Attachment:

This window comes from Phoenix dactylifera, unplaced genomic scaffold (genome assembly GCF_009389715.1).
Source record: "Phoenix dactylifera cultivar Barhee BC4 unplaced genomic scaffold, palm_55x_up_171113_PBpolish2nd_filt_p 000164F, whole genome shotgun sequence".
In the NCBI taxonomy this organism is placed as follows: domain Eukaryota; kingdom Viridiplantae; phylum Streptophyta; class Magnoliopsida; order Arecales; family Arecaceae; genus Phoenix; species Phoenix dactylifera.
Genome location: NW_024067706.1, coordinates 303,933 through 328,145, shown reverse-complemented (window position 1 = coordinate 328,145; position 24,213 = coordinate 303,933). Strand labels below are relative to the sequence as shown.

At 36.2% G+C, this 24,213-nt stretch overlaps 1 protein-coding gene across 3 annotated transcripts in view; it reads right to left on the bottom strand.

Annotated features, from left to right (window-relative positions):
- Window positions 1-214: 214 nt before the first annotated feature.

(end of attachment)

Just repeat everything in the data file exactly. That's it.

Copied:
This window comes from Phoenix dactylifera, unplaced genomic scaffold (genome assembly GCF_009389715.1).
Source record: "Phoenix dactylifera cultivar Barhee BC4 unplaced genomic scaffold, palm_55x_up_171113_PBpolish2nd_filt_p 000164F, whole genome shotgun sequence".
In the NCBI taxonomy this organism is placed as follows: domain Eukaryota; kingdom Viridiplantae; phylum Streptophyta; class Magnoliopsida; order Arecales; family Arecaceae; genus Phoenix; species Phoenix dactylifera.
Genome location: NW_024067706.1, coordinates 303,933 through 328,145, shown reverse-complemented (window position 1 = coordinate 328,145; position 24,213 = coordinate 303,933). Strand labels below are relative to the sequence as shown.

At 36.2% G+C, this 24,213-nt stretch overlaps 1 protein-coding gene across 3 annotated transcripts in view; it reads right to left on the bottom strand.

Annotated features, from left to right (window-relative positions):
- Window positions 1-214: 214 nt before the first annotated feature.